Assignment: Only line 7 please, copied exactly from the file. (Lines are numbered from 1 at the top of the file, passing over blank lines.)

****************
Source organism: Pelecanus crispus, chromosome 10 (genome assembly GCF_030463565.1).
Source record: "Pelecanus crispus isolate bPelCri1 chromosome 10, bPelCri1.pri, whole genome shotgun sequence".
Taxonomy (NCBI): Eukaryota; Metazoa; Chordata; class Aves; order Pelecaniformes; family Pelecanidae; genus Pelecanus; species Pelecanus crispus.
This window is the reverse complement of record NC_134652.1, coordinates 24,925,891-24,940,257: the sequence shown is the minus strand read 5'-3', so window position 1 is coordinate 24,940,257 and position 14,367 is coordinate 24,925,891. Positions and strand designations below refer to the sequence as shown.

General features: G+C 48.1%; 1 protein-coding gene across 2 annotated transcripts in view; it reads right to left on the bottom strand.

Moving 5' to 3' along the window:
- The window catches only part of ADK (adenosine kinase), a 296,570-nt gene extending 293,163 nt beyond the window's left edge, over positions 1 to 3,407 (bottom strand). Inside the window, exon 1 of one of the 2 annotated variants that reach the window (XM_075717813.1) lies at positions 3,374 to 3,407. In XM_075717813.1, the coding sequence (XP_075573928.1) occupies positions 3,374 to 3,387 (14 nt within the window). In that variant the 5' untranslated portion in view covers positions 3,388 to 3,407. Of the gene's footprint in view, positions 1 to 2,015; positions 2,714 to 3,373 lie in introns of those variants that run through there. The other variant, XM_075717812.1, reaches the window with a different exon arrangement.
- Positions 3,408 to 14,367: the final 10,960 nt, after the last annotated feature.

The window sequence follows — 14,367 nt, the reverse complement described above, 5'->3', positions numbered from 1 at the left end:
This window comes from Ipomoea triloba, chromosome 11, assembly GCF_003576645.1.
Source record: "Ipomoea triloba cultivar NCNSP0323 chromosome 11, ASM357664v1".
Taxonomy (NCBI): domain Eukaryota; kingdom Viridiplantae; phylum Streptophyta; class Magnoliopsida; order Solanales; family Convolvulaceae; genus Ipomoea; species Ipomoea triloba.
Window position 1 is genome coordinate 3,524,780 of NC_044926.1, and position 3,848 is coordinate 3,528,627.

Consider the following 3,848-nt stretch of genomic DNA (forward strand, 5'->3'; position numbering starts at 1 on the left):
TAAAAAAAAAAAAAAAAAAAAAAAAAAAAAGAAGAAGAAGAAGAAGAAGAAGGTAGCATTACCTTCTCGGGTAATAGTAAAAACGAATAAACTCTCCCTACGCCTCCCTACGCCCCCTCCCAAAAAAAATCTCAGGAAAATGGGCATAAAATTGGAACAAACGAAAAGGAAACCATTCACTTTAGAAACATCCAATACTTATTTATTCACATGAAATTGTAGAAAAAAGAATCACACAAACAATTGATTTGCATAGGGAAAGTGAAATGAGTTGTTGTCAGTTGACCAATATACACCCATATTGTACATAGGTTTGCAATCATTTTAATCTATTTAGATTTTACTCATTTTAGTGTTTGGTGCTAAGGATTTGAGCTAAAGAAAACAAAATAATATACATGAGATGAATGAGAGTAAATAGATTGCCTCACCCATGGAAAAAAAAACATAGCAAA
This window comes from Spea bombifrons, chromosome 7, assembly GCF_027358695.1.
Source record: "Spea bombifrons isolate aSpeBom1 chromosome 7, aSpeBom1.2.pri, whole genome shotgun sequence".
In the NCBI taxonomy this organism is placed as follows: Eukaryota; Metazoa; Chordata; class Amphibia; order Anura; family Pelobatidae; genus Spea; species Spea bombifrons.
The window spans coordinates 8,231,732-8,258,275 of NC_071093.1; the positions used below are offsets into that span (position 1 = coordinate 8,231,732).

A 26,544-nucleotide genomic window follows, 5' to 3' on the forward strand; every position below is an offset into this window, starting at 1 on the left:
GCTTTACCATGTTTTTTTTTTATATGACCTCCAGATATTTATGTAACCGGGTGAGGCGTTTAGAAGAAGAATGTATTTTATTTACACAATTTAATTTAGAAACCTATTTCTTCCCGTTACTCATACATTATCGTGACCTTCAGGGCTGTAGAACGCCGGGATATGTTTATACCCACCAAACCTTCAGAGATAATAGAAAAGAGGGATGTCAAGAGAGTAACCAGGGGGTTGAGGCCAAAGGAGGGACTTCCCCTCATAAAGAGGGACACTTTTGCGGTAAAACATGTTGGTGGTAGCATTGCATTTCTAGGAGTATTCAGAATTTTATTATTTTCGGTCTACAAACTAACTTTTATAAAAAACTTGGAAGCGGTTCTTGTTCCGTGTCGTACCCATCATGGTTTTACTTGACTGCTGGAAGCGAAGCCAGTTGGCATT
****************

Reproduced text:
- The window catches only part of ADK (adenosine kinase), a 296,570-nt gene extending 293,163 nt beyond the window's left edge, over positions 1 to 3,407 (bottom strand). Inside the window, exon 1 of one of the 2 annotated variants that reach the window (XM_075717813.1) lies at positions 3,374 to 3,407. In XM_075717813.1, the coding sequence (XP_075573928.1) occupies positions 3,374 to 3,387 (14 nt within the window). In that variant the 5' untranslated portion in view covers positions 3,388 to 3,407. Of the gene's footprint in view, positions 1 to 2,015; positions 2,714 to 3,373 lie in introns of those variants that run through there. The other variant, XM_075717812.1, reaches the window with a different exon arrangement.